“It contributed 5.58 per cent to real GDP in Q3, 2020, lower than the 6.21 per cent it recorded in the corresponding quarter of 2019.”

Nigeria’s economy contracted by 2.48 percent in the first nine months following a 6.10 percent and 3.62 percent contraction in the second and third quarters respectively.

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Economy

Nigeria Requires N400 Billion Annually to Maintain Federal Roads -Senator Bassey

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The Chairman of the Senate Committee on road maintenance, Senator Gersome Bassey, on Friday said Nigeria requires about N400 billion annually to maintain federal roads across the country.

The Senator, therefore, described the N38 billion budgeted for road repairs in the 2021 proposed Budget as grossly inadequate. According to him, nothing meaningful could be achieved by the Federal Roads Maintenance Agency (FERMA) with such an amount.

He said, “For the 35 kilometres federal roads in the country to be motorable at all times, the sum of N400bn is required on yearly basis for maintenance.”

Bassey “What the committee submitted to the Appropriation Committee in the 2021 fiscal year is the N38bn proposed for it by the executive which cannot cover up to one quarter of the entire length of deplorable roads in the country.

“Unfortunately, despite having the power of appropriation, we cannot as a committee jerk up the sum since we are not in a position to carry out the estimation of work to be done on each of the specific portion of the road.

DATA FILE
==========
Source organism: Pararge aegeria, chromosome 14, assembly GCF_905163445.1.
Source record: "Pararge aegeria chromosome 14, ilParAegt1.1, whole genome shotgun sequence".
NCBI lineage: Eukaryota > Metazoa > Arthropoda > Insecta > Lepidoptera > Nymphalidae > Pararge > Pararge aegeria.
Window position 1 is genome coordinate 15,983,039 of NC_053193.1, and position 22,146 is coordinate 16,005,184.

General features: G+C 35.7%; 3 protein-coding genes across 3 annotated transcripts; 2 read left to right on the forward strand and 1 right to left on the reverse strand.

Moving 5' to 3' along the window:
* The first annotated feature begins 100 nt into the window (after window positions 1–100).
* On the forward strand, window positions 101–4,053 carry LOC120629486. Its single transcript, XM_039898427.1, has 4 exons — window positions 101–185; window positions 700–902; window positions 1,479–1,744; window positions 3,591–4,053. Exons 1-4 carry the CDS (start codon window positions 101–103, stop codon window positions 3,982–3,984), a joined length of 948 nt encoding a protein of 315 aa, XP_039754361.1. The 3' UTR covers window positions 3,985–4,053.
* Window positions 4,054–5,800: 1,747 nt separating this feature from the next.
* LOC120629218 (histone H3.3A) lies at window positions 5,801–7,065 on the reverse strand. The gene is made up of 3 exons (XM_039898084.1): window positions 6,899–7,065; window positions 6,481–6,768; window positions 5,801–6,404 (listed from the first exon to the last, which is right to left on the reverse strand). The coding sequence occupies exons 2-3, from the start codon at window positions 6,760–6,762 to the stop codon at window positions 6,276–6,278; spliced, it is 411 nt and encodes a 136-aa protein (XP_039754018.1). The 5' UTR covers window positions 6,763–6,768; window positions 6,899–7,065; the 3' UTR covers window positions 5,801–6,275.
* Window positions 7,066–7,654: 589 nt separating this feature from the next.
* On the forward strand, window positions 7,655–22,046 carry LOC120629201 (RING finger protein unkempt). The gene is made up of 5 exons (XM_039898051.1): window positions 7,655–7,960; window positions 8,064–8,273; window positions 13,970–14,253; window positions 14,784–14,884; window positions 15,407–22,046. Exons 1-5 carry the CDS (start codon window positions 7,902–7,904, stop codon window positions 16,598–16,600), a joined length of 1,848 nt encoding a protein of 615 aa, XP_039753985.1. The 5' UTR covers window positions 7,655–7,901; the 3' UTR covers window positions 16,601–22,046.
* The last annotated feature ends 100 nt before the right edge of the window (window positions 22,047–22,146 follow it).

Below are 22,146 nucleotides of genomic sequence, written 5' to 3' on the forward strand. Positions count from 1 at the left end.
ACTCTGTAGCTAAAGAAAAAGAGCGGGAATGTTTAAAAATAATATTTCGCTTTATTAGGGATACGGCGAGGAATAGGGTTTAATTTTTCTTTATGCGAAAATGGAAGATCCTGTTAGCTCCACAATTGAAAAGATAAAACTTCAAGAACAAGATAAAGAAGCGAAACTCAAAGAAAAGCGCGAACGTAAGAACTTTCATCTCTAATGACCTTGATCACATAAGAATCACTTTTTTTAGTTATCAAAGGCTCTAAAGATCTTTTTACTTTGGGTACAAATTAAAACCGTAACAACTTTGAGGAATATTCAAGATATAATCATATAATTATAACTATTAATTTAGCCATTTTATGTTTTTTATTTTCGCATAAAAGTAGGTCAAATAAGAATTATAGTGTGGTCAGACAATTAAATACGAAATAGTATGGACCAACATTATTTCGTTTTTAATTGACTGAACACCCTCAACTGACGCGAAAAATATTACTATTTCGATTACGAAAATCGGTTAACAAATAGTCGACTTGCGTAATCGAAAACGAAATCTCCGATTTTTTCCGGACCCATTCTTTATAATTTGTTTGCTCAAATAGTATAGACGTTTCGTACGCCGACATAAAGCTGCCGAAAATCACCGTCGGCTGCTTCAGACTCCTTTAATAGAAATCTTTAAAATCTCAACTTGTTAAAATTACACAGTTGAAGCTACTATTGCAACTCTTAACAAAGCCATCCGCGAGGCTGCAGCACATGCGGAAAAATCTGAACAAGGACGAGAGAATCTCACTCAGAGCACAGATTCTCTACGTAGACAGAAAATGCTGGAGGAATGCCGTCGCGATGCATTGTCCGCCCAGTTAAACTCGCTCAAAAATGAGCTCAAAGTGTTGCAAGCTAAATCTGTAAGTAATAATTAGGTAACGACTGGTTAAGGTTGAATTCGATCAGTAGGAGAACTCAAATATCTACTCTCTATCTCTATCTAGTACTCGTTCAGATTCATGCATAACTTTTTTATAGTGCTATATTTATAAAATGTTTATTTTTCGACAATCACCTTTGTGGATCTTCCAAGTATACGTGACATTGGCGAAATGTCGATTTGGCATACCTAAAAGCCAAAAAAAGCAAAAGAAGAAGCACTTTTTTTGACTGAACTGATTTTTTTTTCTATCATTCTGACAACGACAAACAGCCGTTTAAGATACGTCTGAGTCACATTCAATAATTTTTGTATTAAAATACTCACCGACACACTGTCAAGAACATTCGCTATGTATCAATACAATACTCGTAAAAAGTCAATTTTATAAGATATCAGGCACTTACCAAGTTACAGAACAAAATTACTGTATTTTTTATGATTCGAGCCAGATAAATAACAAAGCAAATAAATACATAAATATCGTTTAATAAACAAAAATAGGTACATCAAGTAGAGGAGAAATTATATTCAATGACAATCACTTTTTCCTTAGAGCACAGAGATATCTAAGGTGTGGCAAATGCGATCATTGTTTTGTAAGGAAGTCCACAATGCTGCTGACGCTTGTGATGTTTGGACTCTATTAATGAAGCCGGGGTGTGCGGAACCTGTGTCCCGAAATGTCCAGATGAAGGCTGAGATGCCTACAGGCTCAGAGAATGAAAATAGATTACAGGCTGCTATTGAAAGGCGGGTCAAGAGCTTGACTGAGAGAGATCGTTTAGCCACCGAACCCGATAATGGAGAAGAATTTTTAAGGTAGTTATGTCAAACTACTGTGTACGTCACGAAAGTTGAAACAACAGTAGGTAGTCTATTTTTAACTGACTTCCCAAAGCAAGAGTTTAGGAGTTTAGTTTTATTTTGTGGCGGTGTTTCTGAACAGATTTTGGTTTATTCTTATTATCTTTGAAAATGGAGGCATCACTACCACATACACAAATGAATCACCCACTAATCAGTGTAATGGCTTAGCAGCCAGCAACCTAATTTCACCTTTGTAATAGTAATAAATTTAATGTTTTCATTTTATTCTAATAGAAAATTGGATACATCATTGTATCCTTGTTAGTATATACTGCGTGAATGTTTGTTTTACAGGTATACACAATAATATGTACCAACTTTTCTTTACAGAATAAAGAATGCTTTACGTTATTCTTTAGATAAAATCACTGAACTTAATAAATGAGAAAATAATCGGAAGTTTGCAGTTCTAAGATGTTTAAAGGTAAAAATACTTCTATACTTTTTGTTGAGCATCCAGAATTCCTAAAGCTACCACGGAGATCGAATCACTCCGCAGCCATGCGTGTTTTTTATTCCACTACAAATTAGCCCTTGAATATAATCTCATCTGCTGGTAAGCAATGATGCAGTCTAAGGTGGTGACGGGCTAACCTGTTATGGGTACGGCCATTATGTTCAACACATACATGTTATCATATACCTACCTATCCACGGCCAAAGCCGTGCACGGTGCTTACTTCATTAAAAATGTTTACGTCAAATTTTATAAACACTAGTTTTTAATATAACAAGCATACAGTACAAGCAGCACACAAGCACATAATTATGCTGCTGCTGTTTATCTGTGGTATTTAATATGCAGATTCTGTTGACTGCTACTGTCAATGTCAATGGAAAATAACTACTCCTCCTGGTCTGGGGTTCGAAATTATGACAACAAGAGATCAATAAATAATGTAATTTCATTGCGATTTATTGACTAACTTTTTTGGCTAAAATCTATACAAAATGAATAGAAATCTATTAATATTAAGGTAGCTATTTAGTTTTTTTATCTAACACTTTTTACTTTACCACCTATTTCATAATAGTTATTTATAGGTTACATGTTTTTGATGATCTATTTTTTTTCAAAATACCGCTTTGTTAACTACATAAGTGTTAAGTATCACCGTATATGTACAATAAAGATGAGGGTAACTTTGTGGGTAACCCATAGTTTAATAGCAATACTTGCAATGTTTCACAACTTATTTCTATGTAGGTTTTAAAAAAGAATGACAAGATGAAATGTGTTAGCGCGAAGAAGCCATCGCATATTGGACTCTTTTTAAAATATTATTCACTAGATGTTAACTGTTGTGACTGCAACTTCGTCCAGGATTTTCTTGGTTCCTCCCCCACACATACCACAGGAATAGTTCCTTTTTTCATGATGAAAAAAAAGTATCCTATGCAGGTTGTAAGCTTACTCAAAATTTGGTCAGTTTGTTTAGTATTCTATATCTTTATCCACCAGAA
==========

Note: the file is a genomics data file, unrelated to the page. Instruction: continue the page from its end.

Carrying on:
“Doing that without proposals to that effect from the executive, may lead to project insertion or padding as often alleged in the media.”

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Economy

Scarcity of Day-Old-Chicks Cripple Poultry Farmers in Akwa Ibom

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Despite billions of Naira spent on Akwa Prime Hatchery and Poultry Limited by the Executive Governor of Akwa Ibom State, Udom Emmanuel, poultry farmers in the state said they had to order day-old-chicks from outside the state as the 200,000 capacity poultry farm developed specifically to make day-old-chicks and other poultry products available at affordable prices is almost empty at the moment.

The farmers expressed frustration over many challenges they face in the course of bringing day-old-chicks from outside the state. Usually, Ibadan, Enugu and sometimes as far as Kaduna, while the hatchery built and inaugurated in 2016 remains idle.

Mr Ekot Akpan, one of the poultry farmers who spoke with the pressmen said the state had not had it this bad.

Akpan said: “For the 12 years that I have been in poultry farming, this is the first time that poultry farmers have been so harshly affected by both economic and non-economic factors. And, quite unfortunately, nobody is available to offer any explanation.

“Farmers have been left at the whims and caprice of owners of the means of production.

“There seems to be no government regulation of the poultry industry. How, do you explain a situation where you wake up suddenly and the price of a day old chick is selling for N600, a bag of feed goes as high as N6,000.

“And, in a state that government claims to be pursuing agriculture as one of his cardinal programmes.

“For instance, in 2016, the state government said it has constructed an hatchery, and the intention according the government was to ensure availability of day old chicks at affordable price to farmers, but, quite, unfortunately, that effort has not yielded any tangible result.

“Farmers are still getting their day old chicks from Ibadan, Kaduna, and Enugu. So, the question now is where is the hatchery?

“One would have expected that farmers would be buying old chicks at humane prices, but, from all indications they acclaimed hatchery is a ruse. So, which one is the Akwa Prime Hatchery producing,” he said.